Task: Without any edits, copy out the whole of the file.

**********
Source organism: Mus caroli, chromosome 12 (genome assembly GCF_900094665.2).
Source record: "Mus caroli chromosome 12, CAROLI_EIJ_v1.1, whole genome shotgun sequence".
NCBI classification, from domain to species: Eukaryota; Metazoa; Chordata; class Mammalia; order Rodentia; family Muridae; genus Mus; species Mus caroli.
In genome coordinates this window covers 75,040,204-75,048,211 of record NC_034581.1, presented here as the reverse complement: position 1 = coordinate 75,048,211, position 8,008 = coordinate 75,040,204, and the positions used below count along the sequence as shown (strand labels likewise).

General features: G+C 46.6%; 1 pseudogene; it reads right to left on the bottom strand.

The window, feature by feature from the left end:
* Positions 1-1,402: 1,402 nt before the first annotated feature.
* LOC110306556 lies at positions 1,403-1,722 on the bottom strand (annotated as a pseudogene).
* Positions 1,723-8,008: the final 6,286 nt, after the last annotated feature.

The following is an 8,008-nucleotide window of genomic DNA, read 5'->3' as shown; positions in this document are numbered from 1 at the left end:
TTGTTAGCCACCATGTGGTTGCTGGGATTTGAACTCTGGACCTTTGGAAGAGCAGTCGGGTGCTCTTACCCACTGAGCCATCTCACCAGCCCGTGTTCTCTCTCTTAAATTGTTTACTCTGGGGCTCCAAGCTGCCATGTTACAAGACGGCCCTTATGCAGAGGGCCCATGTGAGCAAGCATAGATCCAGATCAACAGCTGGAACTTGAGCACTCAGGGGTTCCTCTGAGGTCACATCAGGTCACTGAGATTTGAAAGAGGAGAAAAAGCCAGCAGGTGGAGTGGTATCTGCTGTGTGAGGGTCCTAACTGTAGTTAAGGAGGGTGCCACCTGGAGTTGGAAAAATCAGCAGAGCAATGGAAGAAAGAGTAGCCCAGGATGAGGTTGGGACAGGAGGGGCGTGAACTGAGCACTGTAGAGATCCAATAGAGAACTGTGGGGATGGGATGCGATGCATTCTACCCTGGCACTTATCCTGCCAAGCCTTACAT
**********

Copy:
Source organism: Mus caroli, chromosome 12 (genome assembly GCF_900094665.2).
Source record: "Mus caroli chromosome 12, CAROLI_EIJ_v1.1, whole genome shotgun sequence".
NCBI classification, from domain to species: Eukaryota; Metazoa; Chordata; class Mammalia; order Rodentia; family Muridae; genus Mus; species Mus caroli.
In genome coordinates this window covers 75,040,204-75,048,211 of record NC_034581.1, presented here as the reverse complement: position 1 = coordinate 75,048,211, position 8,008 = coordinate 75,040,204, and the positions used below count along the sequence as shown (strand labels likewise).

General features: G+C 46.6%; 1 pseudogene; it reads right to left on the bottom strand.

The window, feature by feature from the left end:
* Positions 1-1,402: 1,402 nt before the first annotated feature.
* LOC110306556 lies at positions 1,403-1,722 on the bottom strand (annotated as a pseudogene).
* Positions 1,723-8,008: the final 6,286 nt, after the last annotated feature.

The following is an 8,008-nucleotide window of genomic DNA, read 5'->3' as shown; positions in this document are numbered from 1 at the left end:
TTGTTAGCCACCATGTGGTTGCTGGGATTTGAACTCTGGACCTTTGGAAGAGCAGTCGGGTGCTCTTACCCACTGAGCCATCTCACCAGCCCGTGTTCTCTCTCTTAAATTGTTTACTCTGGGGCTCCAAGCTGCCATGTTACAAGACGGCCCTTATGCAGAGGGCCCATGTGAGCAAGCATAGATCCAGATCAACAGCTGGAACTTGAGCACTCAGGGGTTCCTCTGAGGTCACATCAGGTCACTGAGATTTGAAAGAGGAGAAAAAGCCAGCAGGTGGAGTGGTATCTGCTGTGTGAGGGTCCTAACTGTAGTTAAGGAGGGTGCCACCTGGAGTTGGAAAAATCAGCAGAGCAATGGAAGAAAGAGTAGCCCAGGATGAGGTTGGGACAGGAGGGGCGTGAACTGAGCACTGTAGAGATCCAATAGAGAACTGTGGGGATGGGATGCGATGCATTCTACCCTGGCACTTATCCTGCCAAGCCTTACAT